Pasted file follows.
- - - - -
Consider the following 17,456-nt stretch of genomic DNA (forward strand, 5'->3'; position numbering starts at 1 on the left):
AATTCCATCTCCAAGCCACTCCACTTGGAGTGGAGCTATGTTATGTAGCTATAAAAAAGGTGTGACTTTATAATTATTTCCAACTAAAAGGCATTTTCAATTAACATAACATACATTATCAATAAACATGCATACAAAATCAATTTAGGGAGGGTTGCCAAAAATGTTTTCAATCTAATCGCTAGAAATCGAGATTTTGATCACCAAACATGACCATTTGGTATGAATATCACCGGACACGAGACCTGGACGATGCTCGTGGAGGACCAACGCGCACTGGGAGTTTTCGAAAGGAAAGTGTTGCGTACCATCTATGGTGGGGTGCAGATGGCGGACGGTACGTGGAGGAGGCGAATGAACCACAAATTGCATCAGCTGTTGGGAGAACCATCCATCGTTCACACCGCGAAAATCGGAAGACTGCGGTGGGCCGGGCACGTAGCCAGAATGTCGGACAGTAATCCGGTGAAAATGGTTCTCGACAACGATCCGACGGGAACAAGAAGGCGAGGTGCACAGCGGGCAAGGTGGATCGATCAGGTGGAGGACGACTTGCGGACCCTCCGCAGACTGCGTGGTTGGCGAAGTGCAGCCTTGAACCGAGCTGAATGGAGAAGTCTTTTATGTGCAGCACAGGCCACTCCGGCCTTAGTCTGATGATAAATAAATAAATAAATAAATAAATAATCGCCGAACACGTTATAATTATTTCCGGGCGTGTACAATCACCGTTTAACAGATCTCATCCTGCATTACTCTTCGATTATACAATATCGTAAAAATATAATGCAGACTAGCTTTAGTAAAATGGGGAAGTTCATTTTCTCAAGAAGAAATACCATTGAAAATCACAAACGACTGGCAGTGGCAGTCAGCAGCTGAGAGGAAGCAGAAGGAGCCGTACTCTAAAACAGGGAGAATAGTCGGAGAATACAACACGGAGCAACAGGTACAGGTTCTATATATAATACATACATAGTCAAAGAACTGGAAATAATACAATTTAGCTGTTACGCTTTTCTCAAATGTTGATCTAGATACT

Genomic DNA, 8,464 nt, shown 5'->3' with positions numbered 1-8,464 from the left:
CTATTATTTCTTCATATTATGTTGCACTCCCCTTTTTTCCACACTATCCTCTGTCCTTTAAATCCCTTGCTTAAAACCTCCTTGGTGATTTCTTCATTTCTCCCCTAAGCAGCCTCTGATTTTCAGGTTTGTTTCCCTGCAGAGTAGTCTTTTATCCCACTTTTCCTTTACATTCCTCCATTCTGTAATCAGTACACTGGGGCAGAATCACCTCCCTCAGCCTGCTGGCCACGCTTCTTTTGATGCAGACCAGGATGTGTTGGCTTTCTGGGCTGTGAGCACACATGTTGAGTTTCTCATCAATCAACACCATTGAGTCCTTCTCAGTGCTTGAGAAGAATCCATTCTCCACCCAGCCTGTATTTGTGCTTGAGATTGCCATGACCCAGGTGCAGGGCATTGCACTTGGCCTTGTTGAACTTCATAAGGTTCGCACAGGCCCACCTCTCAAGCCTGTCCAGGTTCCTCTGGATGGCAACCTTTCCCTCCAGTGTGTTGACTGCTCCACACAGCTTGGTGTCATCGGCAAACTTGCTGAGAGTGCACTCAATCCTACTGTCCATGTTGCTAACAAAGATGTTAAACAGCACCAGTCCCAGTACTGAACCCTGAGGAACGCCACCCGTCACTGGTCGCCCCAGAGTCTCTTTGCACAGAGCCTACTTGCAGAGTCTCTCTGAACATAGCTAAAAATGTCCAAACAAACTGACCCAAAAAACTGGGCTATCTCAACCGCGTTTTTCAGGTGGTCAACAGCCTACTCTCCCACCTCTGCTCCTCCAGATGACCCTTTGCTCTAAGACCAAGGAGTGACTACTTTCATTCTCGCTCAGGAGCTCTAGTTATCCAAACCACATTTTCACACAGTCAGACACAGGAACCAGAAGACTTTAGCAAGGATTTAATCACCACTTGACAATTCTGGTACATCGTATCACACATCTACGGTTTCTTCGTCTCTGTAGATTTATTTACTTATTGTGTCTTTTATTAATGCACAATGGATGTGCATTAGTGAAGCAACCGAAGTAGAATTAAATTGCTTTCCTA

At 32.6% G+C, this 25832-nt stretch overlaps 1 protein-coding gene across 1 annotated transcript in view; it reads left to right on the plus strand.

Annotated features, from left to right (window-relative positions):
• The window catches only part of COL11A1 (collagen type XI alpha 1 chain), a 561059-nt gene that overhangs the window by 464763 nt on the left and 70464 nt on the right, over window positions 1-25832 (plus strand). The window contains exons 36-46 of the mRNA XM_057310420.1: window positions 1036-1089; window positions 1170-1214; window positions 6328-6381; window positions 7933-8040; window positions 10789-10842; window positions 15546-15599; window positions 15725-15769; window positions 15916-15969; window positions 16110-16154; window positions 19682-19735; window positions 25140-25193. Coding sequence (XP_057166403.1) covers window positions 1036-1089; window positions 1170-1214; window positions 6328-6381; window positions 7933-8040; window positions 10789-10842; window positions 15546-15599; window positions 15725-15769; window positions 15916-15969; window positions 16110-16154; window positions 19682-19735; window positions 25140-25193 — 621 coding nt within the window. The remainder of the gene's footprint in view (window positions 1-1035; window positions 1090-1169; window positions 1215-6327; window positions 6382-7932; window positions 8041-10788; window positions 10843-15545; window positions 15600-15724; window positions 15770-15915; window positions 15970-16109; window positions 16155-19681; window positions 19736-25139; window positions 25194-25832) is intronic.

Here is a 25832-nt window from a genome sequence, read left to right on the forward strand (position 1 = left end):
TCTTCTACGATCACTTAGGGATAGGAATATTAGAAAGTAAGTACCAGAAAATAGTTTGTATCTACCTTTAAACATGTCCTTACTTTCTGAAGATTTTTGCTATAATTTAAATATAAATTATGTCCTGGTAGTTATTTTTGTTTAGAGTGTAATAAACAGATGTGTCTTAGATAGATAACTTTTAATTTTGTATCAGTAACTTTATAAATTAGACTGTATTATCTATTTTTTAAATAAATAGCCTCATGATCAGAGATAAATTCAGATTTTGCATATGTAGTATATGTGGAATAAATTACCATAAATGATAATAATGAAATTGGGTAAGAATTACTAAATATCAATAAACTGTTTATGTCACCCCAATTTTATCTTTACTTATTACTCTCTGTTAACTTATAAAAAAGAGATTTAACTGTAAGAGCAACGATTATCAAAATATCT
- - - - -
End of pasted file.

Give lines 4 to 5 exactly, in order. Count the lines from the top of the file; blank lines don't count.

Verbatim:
CTATTATTTCTTCATATTATGTTGCACTCCCCTTTTTTCCACACTATCCTCTGTCCTTTAAATCCCTTGCTTAAAACCTCCTTGGTGATTTCTTCATTTCTCCCCTAAGCAGCCTCTGATTTTCAGGTTTGTTTCCCTGCAGAGTAGTCTTTTATCCCACTTTTCCTTTACATTCCTCCATTCTGTAATCAGTACACTGGGGCAGAATCACCTCCCTCAGCCTGCTGGCCACGCTTCTTTTGATGCAGACCAGGATGTGTTGGCTTTCTGGGCTGTGAGCACACATGTTGAGTTTCTCATCAATCAACACCATTGAGTCCTTCTCAGTGCTTGAGAAGAATCCATTCTCCACCCAGCCTGTATTTGTGCTTGAGATTGCCATGACCCAGGTGCAGGGCATTGCACTTGGCCTTGTTGAACTTCATAAGGTTCGCACAGGCCCACCTCTCAAGCCTGTCCAGGTTCCTCTGGATGGCAACCTTTCCCTCCAGTGTGTTGACTGCTCCACACAGCTTGGTGTCATCGGCAAACTTGCTGAGAGTGCACTCAATCCTACTGTCCATGTTGCTAACAAAGATGTTAAACAGCACCAGTCCCAGTACTGAACCCTGAGGAACGCCACCCGTCACTGGTCGCCCCAGAGTCTCTTTGCACAGAGCCTACTTGCAGAGTCTCTCTGAACATAGCTAAAAATGTCCAAACAAACTGACCCAAAAAACTGGGCTATCTCAACCGCGTTTTTCAGGTGGTCAACAGCCTACTCTCCCACCTCTGCTCCTCCAGATGACCCTTTGCTCTAAGACCAAGGAGTGACTACTTTCATTCTCGCTCAGGAGCTCTAGTTATCCAAACCACATTTTCACACAGTCAGACACAGGAACCAGAAGACTTTAGCAAGGATTTAATCACCACTTGACAATTCTGGTACATCGTATCACACATCTACGGTTTCTTCGTCTCTGTAGATTTATTTACTTATTGTGTCTTTTATTAATGCACAATGGATGTGCATTAGTGAAGCAACCGAAGTAGAATTAAATTGCTTTCCTA

At 32.6% G+C, this 25832-nt stretch overlaps 1 protein-coding gene across 1 annotated transcript in view; it reads left to right on the plus strand.